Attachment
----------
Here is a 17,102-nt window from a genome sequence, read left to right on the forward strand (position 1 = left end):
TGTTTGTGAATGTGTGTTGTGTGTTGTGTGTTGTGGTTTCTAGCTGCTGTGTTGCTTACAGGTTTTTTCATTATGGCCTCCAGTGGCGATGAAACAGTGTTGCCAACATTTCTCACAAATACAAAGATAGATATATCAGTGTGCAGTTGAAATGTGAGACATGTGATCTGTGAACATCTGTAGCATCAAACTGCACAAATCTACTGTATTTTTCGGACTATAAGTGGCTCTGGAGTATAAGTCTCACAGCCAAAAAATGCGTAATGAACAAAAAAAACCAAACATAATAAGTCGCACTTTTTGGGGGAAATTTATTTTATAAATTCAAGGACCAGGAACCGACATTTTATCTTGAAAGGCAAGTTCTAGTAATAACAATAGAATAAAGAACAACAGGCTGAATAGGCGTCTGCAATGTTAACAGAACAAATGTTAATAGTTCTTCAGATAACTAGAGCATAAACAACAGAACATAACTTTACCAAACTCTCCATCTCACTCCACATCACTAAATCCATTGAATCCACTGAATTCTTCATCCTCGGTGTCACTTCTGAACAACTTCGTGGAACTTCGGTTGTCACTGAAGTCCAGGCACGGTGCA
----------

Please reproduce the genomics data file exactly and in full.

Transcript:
Here is a 17,102-nt window from a genome sequence, read left to right on the forward strand (position 1 = left end):
TGTTTGTGAATGTGTGTTGTGTGTTGTGTGTTGTGGTTTCTAGCTGCTGTGTTGCTTACAGGTTTTTTCATTATGGCCTCCAGTGGCGATGAAACAGTGTTGCCAACATTTCTCACAAATACAAAGATAGATATATCAGTGTGCAGTTGAAATGTGAGACATGTGATCTGTGAACATCTGTAGCATCAAACTGCACAAATCTACTGTATTTTTCGGACTATAAGTGGCTCTGGAGTATAAGTCTCACAGCCAAAAAATGCGTAATGAACAAAAAAAACCAAACATAATAAGTCGCACTTTTTGGGGGAAATTTATTTTATAAATTCAAGGACCAGGAACCGACATTTTATCTTGAAAGGCAAGTTCTAGTAATAACAATAGAATAAAGAACAACAGGCTGAATAGGCGTCTGCAATGTTAACAGAACAAATGTTAATAGTTCTTCAGATAACTAGAGCATAAACAACAGAACATAACTTTACCAAACTCTCCATCTCACTCCACATCACTAAATCCATTGAATCCACTGAATTCTTCATCCTCGGTGTCACTTCTGAACAACTTCGTGGAACTTCGGTTGTCACTGAAGTCCAGGCACGGTGCA